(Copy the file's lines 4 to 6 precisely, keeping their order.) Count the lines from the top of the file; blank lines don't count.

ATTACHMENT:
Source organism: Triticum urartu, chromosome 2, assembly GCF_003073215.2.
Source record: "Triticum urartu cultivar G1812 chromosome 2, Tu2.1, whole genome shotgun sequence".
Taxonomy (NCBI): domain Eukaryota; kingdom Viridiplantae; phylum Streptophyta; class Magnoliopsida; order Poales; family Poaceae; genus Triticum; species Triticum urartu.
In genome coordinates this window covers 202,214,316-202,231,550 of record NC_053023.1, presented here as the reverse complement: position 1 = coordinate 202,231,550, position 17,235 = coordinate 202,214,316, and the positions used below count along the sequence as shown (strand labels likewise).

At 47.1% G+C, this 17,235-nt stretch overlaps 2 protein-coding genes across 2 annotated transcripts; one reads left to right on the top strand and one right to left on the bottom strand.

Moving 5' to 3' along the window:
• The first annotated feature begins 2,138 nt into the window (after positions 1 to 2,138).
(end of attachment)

In genome coordinates this window covers 202,214,316-202,231,550 of record NC_053023.1, presented here as the reverse complement: position 1 = coordinate 202,231,550, position 17,235 = coordinate 202,214,316, and the positions used below count along the sequence as shown (strand labels likewise).

At 47.1% G+C, this 17,235-nt stretch overlaps 2 protein-coding genes across 2 annotated transcripts; one reads left to right on the top strand and one right to left on the bottom strand.

Moving 5' to 3' along the window: